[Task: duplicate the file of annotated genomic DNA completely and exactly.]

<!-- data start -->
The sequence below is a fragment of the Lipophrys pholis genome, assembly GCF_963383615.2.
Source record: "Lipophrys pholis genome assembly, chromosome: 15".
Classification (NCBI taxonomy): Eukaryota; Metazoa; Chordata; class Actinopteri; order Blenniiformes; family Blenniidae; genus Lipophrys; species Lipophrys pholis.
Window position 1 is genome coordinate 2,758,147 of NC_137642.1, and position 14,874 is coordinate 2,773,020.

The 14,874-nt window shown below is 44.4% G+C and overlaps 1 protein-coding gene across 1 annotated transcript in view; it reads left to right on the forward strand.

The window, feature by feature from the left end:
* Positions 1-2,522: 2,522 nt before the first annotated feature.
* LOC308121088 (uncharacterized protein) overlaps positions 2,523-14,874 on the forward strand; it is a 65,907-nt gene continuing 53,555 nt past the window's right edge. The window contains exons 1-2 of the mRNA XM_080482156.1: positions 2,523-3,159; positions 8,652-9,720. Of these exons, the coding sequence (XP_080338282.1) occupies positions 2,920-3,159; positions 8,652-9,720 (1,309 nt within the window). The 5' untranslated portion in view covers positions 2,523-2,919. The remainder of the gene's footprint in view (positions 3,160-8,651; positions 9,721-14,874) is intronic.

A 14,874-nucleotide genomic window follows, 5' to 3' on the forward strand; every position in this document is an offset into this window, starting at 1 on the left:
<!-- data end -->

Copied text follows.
The sequence below is a fragment of the Lipophrys pholis genome, assembly GCF_963383615.2.
Source record: "Lipophrys pholis genome assembly, chromosome: 15".
Classification (NCBI taxonomy): Eukaryota; Metazoa; Chordata; class Actinopteri; order Blenniiformes; family Blenniidae; genus Lipophrys; species Lipophrys pholis.
Window position 1 is genome coordinate 2,758,147 of NC_137642.1, and position 14,874 is coordinate 2,773,020.

The 14,874-nt window shown below is 44.4% G+C and overlaps 1 protein-coding gene across 1 annotated transcript in view; it reads left to right on the forward strand.

The window, feature by feature from the left end:
* Positions 1-2,522: 2,522 nt before the first annotated feature.
* LOC308121088 (uncharacterized protein) overlaps positions 2,523-14,874 on the forward strand; it is a 65,907-nt gene continuing 53,555 nt past the window's right edge. The window contains exons 1-2 of the mRNA XM_080482156.1: positions 2,523-3,159; positions 8,652-9,720. Of these exons, the coding sequence (XP_080338282.1) occupies positions 2,920-3,159; positions 8,652-9,720 (1,309 nt within the window). The 5' untranslated portion in view covers positions 2,523-2,919. The remainder of the gene's footprint in view (positions 3,160-8,651; positions 9,721-14,874) is intronic.

A 14,874-nucleotide genomic window follows, 5' to 3' on the forward strand; every position in this document is an offset into this window, starting at 1 on the left: